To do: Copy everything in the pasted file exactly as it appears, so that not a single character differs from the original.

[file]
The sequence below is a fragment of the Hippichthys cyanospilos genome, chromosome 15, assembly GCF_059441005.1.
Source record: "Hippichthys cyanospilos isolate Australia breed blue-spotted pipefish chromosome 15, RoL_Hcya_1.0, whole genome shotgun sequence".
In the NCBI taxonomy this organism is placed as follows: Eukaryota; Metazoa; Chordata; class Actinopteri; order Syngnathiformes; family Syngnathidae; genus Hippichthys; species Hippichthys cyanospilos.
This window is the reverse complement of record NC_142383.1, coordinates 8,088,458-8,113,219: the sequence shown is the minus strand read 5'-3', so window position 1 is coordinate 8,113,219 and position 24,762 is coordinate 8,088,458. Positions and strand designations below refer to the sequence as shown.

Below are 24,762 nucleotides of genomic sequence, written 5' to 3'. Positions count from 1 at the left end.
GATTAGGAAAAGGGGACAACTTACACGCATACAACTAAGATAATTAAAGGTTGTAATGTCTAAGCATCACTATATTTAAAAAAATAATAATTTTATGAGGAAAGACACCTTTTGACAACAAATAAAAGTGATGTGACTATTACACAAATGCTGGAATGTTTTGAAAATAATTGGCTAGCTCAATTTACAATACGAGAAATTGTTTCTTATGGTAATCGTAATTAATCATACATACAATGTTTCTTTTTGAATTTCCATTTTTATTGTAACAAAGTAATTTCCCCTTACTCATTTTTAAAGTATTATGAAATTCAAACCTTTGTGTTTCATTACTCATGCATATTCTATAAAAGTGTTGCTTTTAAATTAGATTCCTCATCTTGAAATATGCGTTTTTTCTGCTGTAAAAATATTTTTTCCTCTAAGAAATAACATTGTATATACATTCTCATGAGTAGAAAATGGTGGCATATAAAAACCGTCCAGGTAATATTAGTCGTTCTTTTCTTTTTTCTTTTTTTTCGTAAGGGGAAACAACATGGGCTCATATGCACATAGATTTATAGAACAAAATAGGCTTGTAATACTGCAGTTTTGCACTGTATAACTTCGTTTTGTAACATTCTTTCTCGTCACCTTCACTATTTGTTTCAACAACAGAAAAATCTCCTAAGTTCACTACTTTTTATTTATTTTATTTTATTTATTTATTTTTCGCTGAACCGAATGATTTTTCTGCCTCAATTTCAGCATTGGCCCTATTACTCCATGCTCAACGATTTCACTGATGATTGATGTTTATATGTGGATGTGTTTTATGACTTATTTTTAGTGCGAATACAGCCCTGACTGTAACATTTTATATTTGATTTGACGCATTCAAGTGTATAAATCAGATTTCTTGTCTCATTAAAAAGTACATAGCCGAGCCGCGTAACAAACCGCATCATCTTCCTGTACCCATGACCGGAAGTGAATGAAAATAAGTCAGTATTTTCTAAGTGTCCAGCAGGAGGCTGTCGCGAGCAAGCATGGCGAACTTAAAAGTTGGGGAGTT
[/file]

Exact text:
The sequence below is a fragment of the Hippichthys cyanospilos genome, chromosome 15, assembly GCF_059441005.1.
Source record: "Hippichthys cyanospilos isolate Australia breed blue-spotted pipefish chromosome 15, RoL_Hcya_1.0, whole genome shotgun sequence".
In the NCBI taxonomy this organism is placed as follows: Eukaryota; Metazoa; Chordata; class Actinopteri; order Syngnathiformes; family Syngnathidae; genus Hippichthys; species Hippichthys cyanospilos.
This window is the reverse complement of record NC_142383.1, coordinates 8,088,458-8,113,219: the sequence shown is the minus strand read 5'-3', so window position 1 is coordinate 8,113,219 and position 24,762 is coordinate 8,088,458. Positions and strand designations below refer to the sequence as shown.

Below are 24,762 nucleotides of genomic sequence, written 5' to 3'. Positions count from 1 at the left end.
GATTAGGAAAAGGGGACAACTTACACGCATACAACTAAGATAATTAAAGGTTGTAATGTCTAAGCATCACTATATTTAAAAAAATAATAATTTTATGAGGAAAGACACCTTTTGACAACAAATAAAAGTGATGTGACTATTACACAAATGCTGGAATGTTTTGAAAATAATTGGCTAGCTCAATTTACAATACGAGAAATTGTTTCTTATGGTAATCGTAATTAATCATACATACAATGTTTCTTTTTGAATTTCCATTTTTATTGTAACAAAGTAATTTCCCCTTACTCATTTTTAAAGTATTATGAAATTCAAACCTTTGTGTTTCATTACTCATGCATATTCTATAAAAGTGTTGCTTTTAAATTAGATTCCTCATCTTGAAATATGCGTTTTTTCTGCTGTAAAAATATTTTTTCCTCTAAGAAATAACATTGTATATACATTCTCATGAGTAGAAAATGGTGGCATATAAAAACCGTCCAGGTAATATTAGTCGTTCTTTTCTTTTTTCTTTTTTTTCGTAAGGGGAAACAACATGGGCTCATATGCACATAGATTTATAGAACAAAATAGGCTTGTAATACTGCAGTTTTGCACTGTATAACTTCGTTTTGTAACATTCTTTCTCGTCACCTTCACTATTTGTTTCAACAACAGAAAAATCTCCTAAGTTCACTACTTTTTATTTATTTTATTTTATTTATTTATTTTTCGCTGAACCGAATGATTTTTCTGCCTCAATTTCAGCATTGGCCCTATTACTCCATGCTCAACGATTTCACTGATGATTGATGTTTATATGTGGATGTGTTTTATGACTTATTTTTAGTGCGAATACAGCCCTGACTGTAACATTTTATATTTGATTTGACGCATTCAAGTGTATAAATCAGATTTCTTGTCTCATTAAAAAGTACATAGCCGAGCCGCGTAACAAACCGCATCATCTTCCTGTACCCATGACCGGAAGTGAATGAAAATAAGTCAGTATTTTCTAAGTGTCCAGCAGGAGGCTGTCGCGAGCAAGCATGGCGAACTTAAAAGTTGGGGAGTT